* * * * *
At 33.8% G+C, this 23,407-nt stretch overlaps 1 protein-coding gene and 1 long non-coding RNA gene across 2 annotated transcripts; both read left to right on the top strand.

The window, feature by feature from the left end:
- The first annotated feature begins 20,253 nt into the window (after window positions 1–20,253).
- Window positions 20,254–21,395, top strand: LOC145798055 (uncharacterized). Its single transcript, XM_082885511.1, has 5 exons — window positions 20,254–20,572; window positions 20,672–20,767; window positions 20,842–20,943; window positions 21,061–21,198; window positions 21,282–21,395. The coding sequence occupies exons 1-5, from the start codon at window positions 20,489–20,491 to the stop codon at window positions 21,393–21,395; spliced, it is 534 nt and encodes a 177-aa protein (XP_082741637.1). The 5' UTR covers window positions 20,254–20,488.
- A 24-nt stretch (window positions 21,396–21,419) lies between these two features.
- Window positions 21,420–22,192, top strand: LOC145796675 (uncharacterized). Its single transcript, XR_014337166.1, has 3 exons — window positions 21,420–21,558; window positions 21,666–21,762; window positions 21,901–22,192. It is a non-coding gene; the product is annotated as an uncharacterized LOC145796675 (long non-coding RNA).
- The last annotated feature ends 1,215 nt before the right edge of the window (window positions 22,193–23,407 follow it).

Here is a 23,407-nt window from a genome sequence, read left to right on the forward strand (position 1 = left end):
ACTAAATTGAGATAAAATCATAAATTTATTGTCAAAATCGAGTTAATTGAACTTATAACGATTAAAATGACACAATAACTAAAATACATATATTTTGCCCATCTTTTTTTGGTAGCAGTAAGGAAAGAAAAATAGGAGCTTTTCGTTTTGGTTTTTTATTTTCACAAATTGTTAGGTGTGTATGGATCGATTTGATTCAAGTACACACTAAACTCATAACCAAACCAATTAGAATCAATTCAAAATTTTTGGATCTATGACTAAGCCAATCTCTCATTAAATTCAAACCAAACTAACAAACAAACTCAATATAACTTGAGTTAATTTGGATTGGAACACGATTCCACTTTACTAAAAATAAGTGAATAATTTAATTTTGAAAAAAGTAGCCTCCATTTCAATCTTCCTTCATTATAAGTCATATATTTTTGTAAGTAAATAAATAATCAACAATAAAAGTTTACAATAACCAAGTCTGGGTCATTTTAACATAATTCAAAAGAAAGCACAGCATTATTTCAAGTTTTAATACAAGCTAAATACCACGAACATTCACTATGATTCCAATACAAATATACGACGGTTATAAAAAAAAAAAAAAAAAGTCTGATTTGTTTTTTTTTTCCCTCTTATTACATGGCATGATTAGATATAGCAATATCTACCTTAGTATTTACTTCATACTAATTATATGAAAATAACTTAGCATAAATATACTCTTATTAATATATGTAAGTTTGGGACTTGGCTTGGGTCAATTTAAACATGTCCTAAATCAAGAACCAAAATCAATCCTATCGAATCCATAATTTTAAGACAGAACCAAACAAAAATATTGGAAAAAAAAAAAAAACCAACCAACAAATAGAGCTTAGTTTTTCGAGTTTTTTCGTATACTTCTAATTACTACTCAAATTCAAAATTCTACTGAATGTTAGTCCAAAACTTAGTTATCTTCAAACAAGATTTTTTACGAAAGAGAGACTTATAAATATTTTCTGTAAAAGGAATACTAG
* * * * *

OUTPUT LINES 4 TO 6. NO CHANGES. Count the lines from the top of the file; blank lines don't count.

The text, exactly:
- Window positions 20,254–21,395, top strand: LOC145798055 (uncharacterized). Its single transcript, XM_082885511.1, has 5 exons — window positions 20,254–20,572; window positions 20,672–20,767; window positions 20,842–20,943; window positions 21,061–21,198; window positions 21,282–21,395. The coding sequence occupies exons 1-5, from the start codon at window positions 20,489–20,491 to the stop codon at window positions 21,393–21,395; spliced, it is 534 nt and encodes a 177-aa protein (XP_082741637.1). The 5' UTR covers window positions 20,254–20,488.
- A 24-nt stretch (window positions 21,396–21,419) lies between these two features.
- Window positions 21,420–22,192, top strand: LOC145796675 (uncharacterized). Its single transcript, XR_014337166.1, has 3 exons — window positions 21,420–21,558; window positions 21,666–21,762; window positions 21,901–22,192. It is a non-coding gene; the product is annotated as an uncharacterized LOC145796675 (long non-coding RNA).